249. parents who model unconditional love

240. knowing that, if anything happens to my mom in surgery, she knows I love her

241. a two-year-old's prayers for her grandmother

242. seeing my mom's eyes open after they wheeled her back from surgery

243. long talks with my dad

244. steel-cut oats

245. apples

246. old friends visiting, talking trail

247. seeing bleuets and violets outside my office building this morning

248. SPRING!

249. REBIRTH!

250. being Anne's mom

holy experience

Tuesday, March 15, 2011

My Mommy Is Sick

We're not sure what's wrong with her, only that she had to be rushed to the hospital in Asheville an hour or so ago. The doctors aren't sure what's causing her pain, but they're trying to find that out, and hopefully we'll know more later tonight.

Those of you who pray, please keep my mom in your prayers. She's been in a lot of pain. One thing we do know is that she needs gallbladder surgery; however, she can't get the surgery until they find the source of her other pain.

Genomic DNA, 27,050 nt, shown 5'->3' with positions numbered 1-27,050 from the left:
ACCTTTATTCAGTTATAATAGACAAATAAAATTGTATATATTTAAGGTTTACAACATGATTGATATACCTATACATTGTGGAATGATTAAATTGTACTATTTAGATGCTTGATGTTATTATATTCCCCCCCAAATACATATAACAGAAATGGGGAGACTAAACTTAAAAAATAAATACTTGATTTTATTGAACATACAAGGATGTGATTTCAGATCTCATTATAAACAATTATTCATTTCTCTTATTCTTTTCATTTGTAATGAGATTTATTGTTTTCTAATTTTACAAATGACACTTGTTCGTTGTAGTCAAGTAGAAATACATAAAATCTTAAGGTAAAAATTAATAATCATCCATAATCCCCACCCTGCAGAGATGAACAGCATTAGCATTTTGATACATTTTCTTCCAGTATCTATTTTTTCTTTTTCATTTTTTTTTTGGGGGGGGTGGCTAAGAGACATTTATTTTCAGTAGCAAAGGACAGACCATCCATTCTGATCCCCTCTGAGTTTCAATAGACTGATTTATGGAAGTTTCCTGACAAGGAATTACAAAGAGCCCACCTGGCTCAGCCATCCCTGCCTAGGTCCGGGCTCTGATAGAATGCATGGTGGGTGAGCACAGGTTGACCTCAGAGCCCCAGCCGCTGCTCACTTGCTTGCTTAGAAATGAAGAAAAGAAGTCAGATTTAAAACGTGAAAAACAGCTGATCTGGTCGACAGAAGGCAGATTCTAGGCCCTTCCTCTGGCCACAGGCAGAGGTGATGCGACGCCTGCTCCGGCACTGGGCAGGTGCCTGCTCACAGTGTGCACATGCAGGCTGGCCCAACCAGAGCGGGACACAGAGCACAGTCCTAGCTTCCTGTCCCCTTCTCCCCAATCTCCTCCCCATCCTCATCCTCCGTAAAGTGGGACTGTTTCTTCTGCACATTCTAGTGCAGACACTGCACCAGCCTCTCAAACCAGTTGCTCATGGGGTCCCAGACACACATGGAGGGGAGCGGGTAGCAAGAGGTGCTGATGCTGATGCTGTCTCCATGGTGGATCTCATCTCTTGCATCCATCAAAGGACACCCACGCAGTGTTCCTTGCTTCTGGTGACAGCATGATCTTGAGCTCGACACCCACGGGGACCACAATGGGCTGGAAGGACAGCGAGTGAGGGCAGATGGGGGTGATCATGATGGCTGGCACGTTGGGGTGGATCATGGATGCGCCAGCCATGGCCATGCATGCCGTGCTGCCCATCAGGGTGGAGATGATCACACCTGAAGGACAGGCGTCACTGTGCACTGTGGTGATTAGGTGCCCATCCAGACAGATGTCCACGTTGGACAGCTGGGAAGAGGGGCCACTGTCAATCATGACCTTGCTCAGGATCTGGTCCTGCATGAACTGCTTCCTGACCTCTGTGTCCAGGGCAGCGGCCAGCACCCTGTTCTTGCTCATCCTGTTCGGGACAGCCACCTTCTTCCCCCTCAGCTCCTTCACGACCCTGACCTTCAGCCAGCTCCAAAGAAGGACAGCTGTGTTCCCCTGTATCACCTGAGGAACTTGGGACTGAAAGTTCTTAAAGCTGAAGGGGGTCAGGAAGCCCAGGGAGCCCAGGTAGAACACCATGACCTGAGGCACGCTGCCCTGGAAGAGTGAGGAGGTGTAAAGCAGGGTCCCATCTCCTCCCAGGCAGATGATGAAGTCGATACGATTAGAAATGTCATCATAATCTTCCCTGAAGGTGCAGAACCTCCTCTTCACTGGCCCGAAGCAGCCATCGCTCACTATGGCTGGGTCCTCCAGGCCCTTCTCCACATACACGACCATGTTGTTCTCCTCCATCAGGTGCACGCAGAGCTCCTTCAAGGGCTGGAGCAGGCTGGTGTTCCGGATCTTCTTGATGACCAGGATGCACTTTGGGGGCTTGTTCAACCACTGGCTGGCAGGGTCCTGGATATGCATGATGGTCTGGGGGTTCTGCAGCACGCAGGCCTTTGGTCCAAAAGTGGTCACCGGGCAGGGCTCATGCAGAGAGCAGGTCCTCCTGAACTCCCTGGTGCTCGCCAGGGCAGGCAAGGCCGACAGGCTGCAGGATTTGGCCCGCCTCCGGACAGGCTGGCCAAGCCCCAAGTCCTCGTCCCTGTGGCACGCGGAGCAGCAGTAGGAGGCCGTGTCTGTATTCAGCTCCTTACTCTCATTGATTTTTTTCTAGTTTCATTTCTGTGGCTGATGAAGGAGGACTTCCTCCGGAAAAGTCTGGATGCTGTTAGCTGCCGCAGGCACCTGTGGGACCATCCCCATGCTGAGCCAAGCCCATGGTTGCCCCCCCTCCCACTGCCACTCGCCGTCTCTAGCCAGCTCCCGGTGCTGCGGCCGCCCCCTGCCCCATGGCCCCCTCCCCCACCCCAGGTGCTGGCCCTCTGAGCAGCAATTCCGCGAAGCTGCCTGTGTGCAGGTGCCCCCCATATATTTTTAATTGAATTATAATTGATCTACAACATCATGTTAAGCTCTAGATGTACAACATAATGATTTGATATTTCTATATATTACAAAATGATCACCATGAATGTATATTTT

I love my mom. :-(

3/18 Update: My mom has had a rough week. She's scheduled to have gallbladder surgery early this afternoon. I've haven't have much time for personal e-mails this week, so I apologize for not responding to those of you who e-mailed me asking about my mom. I'll post an update later to let you know how she's doing. We appreciate your prayers.

3/19 Update: The gallbladder surgery went well. We are thankful that they were able to do the surgery laproscopically, which is an easier surgery with a shorter recovery time than traditional surgery. She is in a lot of pain at this point. If you pray, please pray that she has a smooth recovery and that the pain remains under control ... and soon is a thing of the past.

3/20 Update: My mom was discharged from the hospital late this afternoon. Yay! She's home resting and recovering. Thank you for your prayers.

Toddler Tuesday

I'd hoped to write something this morning, but I slept like the dead until 8:00. So here I am, posting a few quick thoughts during my lunch hour.

Miss Anne turned 15 months old last Saturday.

She has learned to blow kisses. She repeats everything we say (or tries to). She's become very cranky at night, so we think she might be teething again.

She seems to be trying to potty-train herself. Heaven help us.

Last night, I was holding her near the fruit basket, so I asked her if she could point to a banana, and then an apple, and then an orange. And she knew them all! This isn't something I've taught her. Maybe she learned it at Angela's. Maybe she just picked it up. Either way, I was surprised.